President Moustafa proposals for new IHF Statutes would legitimize his dictatorship and despotism – who will stop this madness??

(Yes, this is long, but it is so important that you do need to read it!)

We have criticized the European Handball Federation (EHF) in recent time for refusing to stand up to the IHF President when he has brought the IHF and world handball in disrepute through scandalous actions. My colleague, John Ryan, even asked Tor Lian and Jean Brihault some time ago to “quit hiding and speak out.” I will not rehash now all these issues, but here are the links to reports about ‘IHF Payments to President and Council members,’ Moustafa’s attack on the Court of Arbitration in Sports (CAS), revelations about the conflict of interest caused by the President’s personal contract with the IHF TV rights holder, and the mysterious and secretive hiring of an Egyptian crony and her subsequent elevation to the position of Managing Director. And this just in past few months…!

So now surely it must have gone far too far, when the EHF leaders send protest letters to the IHF and to all European member federations, warning about outrageous changes in IHF Statutes proposed by the President and the disastrous consequences such changes would have![/u] Indeed, any intelligent person can see what the President is up to, when the proposed changes would give him the full legal authority to do the many things that he has previously done without authority and/or without the necessary consultations. The problem is that not enough persons, not even among the delegates at the upcoming Extraordinary IHF Congress, may have sufficient awareness and background information to see the implications!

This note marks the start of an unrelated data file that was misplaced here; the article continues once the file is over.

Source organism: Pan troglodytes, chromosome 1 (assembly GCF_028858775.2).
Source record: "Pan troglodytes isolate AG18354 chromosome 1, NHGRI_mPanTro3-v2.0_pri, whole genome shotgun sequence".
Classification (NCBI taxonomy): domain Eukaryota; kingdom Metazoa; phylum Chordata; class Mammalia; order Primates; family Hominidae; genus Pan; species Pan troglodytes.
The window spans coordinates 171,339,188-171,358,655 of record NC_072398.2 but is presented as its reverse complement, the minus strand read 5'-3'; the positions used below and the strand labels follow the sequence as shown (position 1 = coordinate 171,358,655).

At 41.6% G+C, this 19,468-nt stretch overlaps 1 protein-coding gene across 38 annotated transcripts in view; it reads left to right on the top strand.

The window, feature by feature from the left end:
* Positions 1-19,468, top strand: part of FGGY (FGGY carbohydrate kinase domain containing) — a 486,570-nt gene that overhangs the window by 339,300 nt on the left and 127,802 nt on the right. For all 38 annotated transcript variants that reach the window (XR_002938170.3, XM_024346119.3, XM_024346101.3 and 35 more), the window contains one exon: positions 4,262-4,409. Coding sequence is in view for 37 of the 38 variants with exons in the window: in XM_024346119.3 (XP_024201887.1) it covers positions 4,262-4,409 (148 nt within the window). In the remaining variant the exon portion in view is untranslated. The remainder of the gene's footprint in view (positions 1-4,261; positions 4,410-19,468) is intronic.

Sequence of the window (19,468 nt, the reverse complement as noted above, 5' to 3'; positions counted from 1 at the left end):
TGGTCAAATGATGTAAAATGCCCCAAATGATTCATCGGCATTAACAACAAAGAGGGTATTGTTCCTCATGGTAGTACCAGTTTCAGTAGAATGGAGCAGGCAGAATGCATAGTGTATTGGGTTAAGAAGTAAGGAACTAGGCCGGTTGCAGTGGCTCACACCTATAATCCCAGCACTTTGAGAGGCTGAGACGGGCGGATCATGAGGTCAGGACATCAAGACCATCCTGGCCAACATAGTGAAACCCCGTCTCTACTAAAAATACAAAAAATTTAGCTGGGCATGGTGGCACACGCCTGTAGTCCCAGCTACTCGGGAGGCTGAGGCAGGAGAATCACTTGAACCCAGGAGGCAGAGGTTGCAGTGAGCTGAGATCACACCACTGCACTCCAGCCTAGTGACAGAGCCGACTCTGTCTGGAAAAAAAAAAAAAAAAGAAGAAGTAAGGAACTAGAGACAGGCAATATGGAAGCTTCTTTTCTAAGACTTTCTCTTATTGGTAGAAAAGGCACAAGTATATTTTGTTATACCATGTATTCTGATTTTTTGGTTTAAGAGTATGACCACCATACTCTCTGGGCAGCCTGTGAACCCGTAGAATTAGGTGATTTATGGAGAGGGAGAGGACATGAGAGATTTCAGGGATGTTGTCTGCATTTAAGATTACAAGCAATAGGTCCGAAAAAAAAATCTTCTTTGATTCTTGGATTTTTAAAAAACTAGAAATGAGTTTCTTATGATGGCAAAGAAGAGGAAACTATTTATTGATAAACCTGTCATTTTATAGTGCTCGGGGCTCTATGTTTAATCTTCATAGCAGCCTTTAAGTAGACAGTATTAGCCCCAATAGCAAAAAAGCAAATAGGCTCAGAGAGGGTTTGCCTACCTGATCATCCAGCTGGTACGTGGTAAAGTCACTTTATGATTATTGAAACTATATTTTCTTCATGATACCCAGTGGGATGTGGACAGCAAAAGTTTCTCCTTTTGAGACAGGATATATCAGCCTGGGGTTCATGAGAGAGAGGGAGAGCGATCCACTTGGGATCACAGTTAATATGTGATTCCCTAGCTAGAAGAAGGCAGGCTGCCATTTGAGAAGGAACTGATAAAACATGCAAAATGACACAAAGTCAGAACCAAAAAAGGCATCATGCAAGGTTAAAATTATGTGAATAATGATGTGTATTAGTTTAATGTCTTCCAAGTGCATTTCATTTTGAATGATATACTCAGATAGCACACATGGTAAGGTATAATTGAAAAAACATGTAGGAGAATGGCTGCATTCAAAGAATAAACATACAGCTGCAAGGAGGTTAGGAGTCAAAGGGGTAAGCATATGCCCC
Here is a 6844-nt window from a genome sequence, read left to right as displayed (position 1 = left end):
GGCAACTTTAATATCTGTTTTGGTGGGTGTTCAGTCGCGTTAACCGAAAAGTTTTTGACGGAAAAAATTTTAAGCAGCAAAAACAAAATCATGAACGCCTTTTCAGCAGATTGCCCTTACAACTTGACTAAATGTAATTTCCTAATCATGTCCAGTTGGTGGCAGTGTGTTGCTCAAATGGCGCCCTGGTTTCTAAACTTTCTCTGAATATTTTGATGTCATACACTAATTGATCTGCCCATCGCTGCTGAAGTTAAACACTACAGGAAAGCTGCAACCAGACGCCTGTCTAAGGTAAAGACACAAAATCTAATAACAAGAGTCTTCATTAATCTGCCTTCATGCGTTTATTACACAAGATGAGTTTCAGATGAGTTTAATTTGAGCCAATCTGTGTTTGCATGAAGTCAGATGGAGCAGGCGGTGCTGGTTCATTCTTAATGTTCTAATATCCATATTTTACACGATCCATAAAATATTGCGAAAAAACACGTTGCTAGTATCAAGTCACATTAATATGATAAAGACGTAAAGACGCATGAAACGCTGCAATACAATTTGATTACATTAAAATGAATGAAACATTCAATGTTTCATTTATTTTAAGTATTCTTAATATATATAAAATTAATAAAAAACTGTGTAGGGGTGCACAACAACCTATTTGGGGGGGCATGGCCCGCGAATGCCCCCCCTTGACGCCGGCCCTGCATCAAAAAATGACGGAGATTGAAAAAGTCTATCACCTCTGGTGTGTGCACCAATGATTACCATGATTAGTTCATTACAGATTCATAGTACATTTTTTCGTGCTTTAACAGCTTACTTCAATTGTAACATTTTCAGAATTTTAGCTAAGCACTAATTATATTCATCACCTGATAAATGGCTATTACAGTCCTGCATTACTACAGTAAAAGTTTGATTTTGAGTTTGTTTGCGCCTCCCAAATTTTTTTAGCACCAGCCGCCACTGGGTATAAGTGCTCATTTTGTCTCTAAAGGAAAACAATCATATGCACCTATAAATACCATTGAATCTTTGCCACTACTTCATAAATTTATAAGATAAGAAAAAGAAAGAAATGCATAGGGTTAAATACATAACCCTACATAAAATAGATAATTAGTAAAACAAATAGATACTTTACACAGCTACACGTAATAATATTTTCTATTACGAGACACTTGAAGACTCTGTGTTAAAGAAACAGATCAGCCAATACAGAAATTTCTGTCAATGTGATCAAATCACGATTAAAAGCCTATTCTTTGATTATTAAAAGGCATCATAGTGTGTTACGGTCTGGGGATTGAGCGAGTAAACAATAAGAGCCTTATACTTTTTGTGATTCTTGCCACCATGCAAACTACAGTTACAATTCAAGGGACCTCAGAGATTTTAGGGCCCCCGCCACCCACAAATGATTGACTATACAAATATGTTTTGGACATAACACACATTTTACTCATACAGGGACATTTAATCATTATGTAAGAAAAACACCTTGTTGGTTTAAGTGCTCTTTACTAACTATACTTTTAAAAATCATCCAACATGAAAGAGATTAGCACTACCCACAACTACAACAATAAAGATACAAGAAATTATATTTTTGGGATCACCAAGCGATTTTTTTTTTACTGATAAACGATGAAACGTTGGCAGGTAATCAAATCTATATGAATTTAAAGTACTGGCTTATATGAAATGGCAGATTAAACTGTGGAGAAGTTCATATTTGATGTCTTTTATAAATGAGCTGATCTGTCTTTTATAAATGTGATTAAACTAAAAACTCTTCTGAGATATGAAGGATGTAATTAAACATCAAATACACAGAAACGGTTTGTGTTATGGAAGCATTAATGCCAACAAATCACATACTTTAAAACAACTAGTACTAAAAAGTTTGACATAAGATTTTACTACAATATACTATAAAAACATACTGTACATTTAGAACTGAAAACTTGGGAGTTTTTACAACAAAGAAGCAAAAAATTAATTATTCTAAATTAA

I will not try to cover here the entire spectrum of problems with the proposals; it would simply be a far too extensive text. Instead I will focus on three aspects:

1. major examples of the expansion of his personal power that Moustafa is trying to achieve;

2. indications of the one-sided and heavy-handed shift of power to the IHF from all levels and members of the international handball family;

3. the amazing arrogance and incompetence demonstrated when somebody puts forward a proposal for Statutes, the most fundamental and essential document in any organization, that is so poorly written, in part incomprehensible and in part totally ambiguous; it amounts to a sick joke that an IHF Congress would actually have to try to comprehend the details of the text and be asked to vote on it!

1.a. The proposals keep emphasizing that as the President is now a ‘professional, available full-time at IHF Headquarters and thus with full insight in the operations’, he is now the best person to take all urgent decisions personally, and he is supposed to have full authority do so ‘between meetings of the Executive Committee’, meetings that will only take place three times per year. This means that, de facto, there is always an excuse for the president to take unilaterally any decision he wants. The statements about the type of decisions that normally would be taken by the Council are so vague that they can be interpreted as the president wants. And despite the easy access to quick and convenient consultations or decision-making through electronic communications, the entire document contains no provisions for any such efforts. But as insiders know, the president ‘knows that he knows best’, so why should he not decide alone!?